The War of the Pacific, also known as Saltpeter War or Ten Cents War, arose from a dispute between Chile and Bolivia over valuable mineral deposits in the Atacama Desert.
While back then clear national borders weren’t definitively established after independence, the disputed part of the Atacama Desert which held large valuable nitrate and guano deposits (used as fertilizer and exported to Europe) belonged to Bolivia, the mines exploiting the mineral resources however were owned and operated by Chile; export taxes were shared. The details were defined in the Boundary Treaty of 1866.
Becoming unhappy with the agreement and fearing a Chilean seizure of the territory, Bolivia signed the secret Treaty of Defensive Alliance with Peru in 1873 (see the previous chapter of Peru's history "Early Republican times in Peru"). However, a year later Bolivia and Chile revised their Boundary Treaty and Chile gave up its share of export taxes on minerals shipped from Bolivia, while Bolivia agreed to not raise taxes on the Chilean mining companies in Bolivia for 25 years. Then in 1878 the Bolivian government imposed the controversial ten-centavo tax on the Chilean Antofagasta Nitrate Company.
Beginning of the War of the Pacific 1879
Chilean protests resulted in Bolivian threats to nullify the company’s exploitation license and confiscate the assets, which lead to Chilean forces occupying the Bolivian port city of Antofagasta in February 1879. While Peru tried to mediate between the two countries, Bolivia declared war on Chile and expected its ally Peru to join. Chile, on the other side, called upon Peru to remain neutral and declared war on both Peru and Bolivia in April 1879 after Peru declared its alliance with Bolivia. The war was on.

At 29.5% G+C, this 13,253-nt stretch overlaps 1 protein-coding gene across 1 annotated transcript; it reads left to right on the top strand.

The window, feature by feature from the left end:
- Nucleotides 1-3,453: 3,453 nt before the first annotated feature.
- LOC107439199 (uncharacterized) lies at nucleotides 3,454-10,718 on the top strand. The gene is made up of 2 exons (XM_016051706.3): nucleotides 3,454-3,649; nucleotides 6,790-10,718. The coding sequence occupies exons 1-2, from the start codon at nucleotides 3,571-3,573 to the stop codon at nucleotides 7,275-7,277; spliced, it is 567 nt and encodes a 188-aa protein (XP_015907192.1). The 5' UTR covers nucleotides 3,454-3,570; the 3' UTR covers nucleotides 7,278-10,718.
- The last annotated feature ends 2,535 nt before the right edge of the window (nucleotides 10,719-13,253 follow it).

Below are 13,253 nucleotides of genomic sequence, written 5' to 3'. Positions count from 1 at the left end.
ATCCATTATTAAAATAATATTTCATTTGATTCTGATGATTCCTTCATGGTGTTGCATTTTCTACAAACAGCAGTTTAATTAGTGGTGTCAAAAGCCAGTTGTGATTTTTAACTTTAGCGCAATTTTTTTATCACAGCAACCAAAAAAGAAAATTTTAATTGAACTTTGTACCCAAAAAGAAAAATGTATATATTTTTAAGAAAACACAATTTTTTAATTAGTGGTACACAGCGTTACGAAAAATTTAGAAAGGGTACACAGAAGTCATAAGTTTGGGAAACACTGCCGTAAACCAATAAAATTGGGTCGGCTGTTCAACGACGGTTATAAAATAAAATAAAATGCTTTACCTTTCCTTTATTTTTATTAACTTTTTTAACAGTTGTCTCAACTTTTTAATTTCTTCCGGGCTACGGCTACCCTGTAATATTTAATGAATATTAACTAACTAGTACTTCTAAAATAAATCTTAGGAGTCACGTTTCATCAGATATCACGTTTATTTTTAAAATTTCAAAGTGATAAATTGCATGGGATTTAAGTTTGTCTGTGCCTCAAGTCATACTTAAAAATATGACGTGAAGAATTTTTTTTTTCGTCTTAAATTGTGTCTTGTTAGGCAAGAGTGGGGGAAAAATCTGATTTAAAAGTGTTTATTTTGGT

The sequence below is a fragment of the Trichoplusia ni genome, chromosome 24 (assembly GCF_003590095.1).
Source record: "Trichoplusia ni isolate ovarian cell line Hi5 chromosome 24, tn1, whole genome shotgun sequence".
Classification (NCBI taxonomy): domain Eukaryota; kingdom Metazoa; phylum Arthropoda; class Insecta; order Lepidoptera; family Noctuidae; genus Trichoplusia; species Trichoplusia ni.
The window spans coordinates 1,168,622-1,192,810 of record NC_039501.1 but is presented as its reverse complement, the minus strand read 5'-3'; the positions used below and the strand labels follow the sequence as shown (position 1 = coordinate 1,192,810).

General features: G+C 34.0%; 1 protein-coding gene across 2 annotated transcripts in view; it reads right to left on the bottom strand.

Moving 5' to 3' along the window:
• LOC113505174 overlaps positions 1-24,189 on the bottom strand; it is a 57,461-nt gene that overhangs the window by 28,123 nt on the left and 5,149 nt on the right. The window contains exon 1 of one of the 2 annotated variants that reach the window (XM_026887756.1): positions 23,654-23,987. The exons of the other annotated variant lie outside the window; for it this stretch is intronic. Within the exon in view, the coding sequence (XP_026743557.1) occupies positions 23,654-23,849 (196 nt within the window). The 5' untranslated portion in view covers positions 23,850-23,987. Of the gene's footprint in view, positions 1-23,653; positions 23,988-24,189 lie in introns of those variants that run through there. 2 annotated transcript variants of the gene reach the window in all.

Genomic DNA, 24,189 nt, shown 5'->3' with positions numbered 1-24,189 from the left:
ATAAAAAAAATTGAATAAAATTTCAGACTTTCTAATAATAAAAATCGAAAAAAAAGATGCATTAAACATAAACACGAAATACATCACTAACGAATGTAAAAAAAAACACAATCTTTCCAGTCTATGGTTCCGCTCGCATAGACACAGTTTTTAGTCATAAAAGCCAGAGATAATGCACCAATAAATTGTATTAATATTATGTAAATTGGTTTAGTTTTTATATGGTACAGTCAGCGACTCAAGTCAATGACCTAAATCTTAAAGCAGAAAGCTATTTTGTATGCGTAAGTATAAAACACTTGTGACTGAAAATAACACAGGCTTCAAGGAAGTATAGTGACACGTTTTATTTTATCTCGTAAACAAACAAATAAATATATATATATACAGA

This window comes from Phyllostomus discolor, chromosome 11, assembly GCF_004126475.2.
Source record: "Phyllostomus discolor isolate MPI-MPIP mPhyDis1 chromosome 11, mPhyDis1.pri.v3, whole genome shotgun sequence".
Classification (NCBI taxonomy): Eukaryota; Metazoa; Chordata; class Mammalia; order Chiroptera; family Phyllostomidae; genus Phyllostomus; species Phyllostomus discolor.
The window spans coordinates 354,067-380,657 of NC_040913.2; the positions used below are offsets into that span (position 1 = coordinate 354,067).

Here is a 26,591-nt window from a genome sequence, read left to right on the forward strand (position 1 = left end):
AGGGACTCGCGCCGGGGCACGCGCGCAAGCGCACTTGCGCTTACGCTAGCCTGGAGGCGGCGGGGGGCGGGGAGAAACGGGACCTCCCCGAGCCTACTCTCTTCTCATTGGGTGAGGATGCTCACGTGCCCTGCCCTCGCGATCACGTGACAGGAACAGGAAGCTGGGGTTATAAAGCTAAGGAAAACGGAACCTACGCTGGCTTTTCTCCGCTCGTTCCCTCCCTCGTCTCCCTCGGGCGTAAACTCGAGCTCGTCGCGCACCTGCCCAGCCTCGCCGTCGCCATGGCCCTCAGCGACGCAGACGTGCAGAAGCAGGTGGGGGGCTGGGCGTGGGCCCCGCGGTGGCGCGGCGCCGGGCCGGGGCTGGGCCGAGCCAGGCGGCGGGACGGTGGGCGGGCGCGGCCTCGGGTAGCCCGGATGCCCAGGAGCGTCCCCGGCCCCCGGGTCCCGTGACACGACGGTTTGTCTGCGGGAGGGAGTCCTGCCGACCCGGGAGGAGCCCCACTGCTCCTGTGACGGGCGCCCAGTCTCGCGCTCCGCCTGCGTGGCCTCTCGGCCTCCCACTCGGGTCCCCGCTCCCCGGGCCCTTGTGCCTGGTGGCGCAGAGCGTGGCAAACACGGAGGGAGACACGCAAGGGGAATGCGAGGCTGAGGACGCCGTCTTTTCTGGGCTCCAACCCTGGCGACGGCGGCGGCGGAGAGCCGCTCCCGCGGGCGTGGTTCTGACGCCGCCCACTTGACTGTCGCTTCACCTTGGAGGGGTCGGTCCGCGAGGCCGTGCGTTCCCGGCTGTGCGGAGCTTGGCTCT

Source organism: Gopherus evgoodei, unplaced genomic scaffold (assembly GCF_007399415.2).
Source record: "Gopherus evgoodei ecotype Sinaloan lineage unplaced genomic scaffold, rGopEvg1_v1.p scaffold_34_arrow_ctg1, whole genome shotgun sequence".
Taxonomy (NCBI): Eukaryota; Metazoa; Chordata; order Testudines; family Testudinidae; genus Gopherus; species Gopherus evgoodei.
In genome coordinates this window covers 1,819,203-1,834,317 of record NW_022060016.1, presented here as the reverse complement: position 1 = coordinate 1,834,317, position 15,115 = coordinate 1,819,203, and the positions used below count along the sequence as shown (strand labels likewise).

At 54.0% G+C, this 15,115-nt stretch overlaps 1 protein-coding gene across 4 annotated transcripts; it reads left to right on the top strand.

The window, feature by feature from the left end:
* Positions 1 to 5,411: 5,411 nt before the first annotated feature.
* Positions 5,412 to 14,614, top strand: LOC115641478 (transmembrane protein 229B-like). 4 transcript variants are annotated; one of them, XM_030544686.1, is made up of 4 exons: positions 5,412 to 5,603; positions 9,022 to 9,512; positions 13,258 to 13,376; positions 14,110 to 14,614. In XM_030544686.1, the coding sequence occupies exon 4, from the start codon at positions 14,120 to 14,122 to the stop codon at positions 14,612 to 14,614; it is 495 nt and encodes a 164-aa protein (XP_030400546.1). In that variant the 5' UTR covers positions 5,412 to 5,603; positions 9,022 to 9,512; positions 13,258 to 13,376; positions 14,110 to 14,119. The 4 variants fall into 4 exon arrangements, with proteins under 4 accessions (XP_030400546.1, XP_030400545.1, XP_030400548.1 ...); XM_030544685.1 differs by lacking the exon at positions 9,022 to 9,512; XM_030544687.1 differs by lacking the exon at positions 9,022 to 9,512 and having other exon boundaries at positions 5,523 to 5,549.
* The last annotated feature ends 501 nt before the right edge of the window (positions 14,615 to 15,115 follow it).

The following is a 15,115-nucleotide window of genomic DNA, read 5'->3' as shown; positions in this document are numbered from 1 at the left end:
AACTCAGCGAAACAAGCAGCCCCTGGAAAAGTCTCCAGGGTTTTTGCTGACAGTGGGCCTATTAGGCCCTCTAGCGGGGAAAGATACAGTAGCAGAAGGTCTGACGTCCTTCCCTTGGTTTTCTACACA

At first glance, none of the three countries seemed to be militarily or financially prepared for the war. The Peru - Bolivia alliance seemed to have an advantage over Chile because of the number of troops and the powerful artillery of Callao's port. However, they were weakened by domestic disputes since independence, poor planning and administration as well as a neglected military with Bolivia not even having a navy. On the other side, the Chileans had a stable and well-organized political system for decades and a professional and well-equipped army and navy in place. It became evident quickly that the allies couldn’t keep up with Chile.